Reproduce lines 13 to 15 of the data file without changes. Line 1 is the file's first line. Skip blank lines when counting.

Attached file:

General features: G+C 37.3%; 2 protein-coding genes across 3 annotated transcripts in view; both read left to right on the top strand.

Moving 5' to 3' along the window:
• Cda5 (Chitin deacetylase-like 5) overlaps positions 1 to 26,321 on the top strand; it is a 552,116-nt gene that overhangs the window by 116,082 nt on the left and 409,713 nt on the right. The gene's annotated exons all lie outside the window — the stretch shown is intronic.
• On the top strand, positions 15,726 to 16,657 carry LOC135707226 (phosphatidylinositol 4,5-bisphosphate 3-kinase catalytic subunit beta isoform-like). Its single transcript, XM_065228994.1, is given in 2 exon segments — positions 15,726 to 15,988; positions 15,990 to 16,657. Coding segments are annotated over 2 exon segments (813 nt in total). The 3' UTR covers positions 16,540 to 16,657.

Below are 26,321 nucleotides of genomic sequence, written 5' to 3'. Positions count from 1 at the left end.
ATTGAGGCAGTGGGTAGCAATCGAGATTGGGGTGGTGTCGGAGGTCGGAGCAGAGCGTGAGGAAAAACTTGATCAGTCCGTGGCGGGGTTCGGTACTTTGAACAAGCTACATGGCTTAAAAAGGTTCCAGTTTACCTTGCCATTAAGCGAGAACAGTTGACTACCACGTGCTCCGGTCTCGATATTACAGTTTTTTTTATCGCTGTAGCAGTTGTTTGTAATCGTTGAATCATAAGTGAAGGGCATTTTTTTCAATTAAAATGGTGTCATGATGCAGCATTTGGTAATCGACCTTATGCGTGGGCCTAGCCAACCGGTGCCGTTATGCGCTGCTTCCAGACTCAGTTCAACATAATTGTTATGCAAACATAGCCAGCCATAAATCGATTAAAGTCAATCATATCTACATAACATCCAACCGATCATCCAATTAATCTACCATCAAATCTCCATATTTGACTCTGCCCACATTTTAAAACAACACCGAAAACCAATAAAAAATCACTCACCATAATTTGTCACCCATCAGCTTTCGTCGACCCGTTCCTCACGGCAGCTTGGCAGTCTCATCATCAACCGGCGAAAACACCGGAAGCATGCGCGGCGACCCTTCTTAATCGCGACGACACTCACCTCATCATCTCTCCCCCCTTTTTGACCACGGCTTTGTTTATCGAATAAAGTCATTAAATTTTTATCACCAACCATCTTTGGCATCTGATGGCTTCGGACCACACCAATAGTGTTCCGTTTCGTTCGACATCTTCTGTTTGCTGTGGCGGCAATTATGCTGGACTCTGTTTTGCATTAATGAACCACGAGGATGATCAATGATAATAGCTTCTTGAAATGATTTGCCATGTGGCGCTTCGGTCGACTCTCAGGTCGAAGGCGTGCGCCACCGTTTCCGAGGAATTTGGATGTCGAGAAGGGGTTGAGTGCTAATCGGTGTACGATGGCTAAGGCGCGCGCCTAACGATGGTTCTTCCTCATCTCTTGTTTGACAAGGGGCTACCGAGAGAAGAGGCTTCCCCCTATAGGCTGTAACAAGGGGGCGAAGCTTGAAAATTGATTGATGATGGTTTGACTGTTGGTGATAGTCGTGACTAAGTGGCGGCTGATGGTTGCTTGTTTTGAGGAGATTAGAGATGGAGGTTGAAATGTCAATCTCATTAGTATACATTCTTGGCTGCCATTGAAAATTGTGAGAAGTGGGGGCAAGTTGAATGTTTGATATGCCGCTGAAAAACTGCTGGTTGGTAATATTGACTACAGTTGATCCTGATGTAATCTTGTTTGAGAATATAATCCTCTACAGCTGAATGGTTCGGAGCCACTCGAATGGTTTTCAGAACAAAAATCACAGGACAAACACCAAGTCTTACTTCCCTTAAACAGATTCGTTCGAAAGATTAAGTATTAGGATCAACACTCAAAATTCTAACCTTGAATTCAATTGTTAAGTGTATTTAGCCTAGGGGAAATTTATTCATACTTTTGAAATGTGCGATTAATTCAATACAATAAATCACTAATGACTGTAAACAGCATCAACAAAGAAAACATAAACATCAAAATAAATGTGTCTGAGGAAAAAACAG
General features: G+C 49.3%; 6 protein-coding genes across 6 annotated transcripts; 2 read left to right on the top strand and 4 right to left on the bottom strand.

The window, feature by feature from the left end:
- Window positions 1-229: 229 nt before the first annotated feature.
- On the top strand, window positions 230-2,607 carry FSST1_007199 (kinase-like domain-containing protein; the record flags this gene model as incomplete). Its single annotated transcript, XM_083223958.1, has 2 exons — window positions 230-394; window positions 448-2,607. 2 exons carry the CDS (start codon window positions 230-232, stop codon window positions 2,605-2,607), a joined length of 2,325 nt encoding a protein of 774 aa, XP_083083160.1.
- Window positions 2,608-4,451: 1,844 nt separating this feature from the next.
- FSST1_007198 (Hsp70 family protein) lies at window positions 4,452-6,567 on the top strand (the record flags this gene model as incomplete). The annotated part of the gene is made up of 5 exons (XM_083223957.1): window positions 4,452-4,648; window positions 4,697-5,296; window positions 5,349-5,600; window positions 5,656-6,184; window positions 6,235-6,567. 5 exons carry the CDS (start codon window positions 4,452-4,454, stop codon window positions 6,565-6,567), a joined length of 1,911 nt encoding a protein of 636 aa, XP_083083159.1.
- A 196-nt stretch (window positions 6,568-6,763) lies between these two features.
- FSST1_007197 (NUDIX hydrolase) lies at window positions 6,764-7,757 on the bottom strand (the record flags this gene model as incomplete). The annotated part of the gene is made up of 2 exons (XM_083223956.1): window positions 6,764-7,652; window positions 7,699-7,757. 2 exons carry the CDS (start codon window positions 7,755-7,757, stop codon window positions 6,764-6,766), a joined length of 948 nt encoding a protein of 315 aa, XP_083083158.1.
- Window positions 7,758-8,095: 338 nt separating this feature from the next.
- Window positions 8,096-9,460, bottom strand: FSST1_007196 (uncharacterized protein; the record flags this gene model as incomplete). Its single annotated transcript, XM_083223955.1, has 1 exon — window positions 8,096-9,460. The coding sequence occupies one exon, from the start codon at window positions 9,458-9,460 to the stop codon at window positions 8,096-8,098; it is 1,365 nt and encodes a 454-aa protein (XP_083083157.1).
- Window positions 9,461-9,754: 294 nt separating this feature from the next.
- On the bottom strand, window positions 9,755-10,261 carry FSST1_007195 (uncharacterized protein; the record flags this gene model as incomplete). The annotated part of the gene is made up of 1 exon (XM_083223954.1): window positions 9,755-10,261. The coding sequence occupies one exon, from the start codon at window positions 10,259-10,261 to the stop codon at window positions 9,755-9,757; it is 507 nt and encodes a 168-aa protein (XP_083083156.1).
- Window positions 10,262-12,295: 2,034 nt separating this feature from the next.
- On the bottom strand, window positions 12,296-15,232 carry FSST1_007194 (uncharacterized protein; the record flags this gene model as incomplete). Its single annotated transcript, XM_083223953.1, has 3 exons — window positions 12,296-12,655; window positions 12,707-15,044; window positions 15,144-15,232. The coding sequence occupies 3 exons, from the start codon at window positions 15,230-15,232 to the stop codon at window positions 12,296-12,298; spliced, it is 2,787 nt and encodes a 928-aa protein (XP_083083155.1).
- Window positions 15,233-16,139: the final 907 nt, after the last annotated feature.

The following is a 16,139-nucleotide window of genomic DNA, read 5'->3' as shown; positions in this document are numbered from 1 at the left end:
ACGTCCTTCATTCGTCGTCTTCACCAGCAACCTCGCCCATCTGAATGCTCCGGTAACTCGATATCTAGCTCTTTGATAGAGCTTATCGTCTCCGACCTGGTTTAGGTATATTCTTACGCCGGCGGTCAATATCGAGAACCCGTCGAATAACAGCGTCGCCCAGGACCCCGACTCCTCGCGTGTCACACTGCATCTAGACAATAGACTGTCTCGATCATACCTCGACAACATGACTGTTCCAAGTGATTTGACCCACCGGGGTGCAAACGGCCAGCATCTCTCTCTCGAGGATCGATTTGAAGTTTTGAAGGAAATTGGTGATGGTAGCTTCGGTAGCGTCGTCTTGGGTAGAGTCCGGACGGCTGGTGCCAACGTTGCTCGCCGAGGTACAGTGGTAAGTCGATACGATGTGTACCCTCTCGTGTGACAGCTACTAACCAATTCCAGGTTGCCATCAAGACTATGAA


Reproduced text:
- A 196-nt stretch (window positions 6,568-6,763) lies between these two features.
- FSST1_007197 (NUDIX hydrolase) lies at window positions 6,764-7,757 on the bottom strand (the record flags this gene model as incomplete). The annotated part of the gene is made up of 2 exons (XM_083223956.1): window positions 6,764-7,652; window positions 7,699-7,757. 2 exons carry the CDS (start codon window positions 7,755-7,757, stop codon window positions 6,764-6,766), a joined length of 948 nt encoding a protein of 315 aa, XP_083083158.1.
- Window positions 7,758-8,095: 338 nt separating this feature from the next.